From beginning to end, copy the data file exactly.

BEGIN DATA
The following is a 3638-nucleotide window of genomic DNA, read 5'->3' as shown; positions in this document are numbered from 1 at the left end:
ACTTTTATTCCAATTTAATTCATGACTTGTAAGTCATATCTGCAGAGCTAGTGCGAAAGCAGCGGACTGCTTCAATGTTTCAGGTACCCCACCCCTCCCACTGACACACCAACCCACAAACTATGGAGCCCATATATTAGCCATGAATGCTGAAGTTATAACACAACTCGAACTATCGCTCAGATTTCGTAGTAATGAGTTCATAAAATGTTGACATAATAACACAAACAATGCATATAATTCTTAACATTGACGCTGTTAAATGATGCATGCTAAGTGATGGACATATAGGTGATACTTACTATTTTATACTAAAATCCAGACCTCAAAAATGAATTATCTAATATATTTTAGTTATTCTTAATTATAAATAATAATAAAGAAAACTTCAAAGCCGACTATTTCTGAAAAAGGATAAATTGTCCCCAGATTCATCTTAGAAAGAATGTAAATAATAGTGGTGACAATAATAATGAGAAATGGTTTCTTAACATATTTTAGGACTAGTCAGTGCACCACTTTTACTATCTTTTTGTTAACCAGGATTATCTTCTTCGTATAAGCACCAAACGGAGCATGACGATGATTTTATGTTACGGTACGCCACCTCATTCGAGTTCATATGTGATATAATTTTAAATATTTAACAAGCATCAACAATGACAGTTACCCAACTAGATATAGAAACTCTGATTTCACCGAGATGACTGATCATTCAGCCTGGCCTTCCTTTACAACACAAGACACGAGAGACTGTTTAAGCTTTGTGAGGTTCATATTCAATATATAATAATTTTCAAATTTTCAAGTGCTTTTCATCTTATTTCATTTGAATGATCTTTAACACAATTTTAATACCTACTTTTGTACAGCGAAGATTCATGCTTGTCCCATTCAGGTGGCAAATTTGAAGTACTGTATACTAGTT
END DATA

The following is a 3638-nucleotide window of genomic DNA, read 5'->3' as shown; positions in this document are numbered from 1 at the left end:
ACTTTTATTCCAATTTAATTCATGACTTGTAAGTCATATCTGCAGAGCTAGTGCGAAAGCAGCGGACTGCTTCAATGTTTCAGGTACCCCACCCCTCCCACTGACACACCAACCCACAAACTATGGAGCCCATATATTAGCCATGAATGCTGAAGTTATAACACAACTCGAACTATCGCTCAGATTTCGTAGTAATGAGTTCATAAAATGTTGACATAATAACACAAACAATGCATATAATTCTTAACATTGACGCTGTTAAATGATGCATGCTAAGTGATGGACATATAGGTGATACTTACTATTTTATACTAAAATCCAGACCTCAAAAATGAATTATCTAATATATTTTAGTTATTCTTAATTATAAATAATAATAAAGAAAACTTCAAAGCCGACTATTTCTGAAAAAGGATAAATTGTCCCCAGATTCATCTTAGAAAGAATGTAAATAATAGTGGTGACAATAATAATGAGAAATGGTTTCTTAACATATTTTAGGACTAGTCAGTGCACCACTTTTACTATCTTTTTGTTAACCAGGATTATCTTCTTCGTATAAGCACCAAACGGAGCATGACGATGATTTTATGTTACGGTACGCCACCTCATTCGAGTTCATATGTGATATAATTTTAAATATTTAACAAGCATCAACAATGACAGTTACCCAACTAGATATAGAAACTCTGATTTCACCGAGATGACTGATCATTCAGCCTGGCCTTCCTTTACAACACAAGACACGAGAGACTGTTTAAGCTTTGTGAGGTTCATATTCAATATATAATAATTTTCAAATTTTCAAGTGCTTTTCATCTTATTTCATTTGAATGATCTTTAACACAATTTTAATACCTACTTTTGTACAGCGAAGATTCATGCTTGTCCCATTCAGGTGGCAAATTTGAAGTACTGTATACTAGTT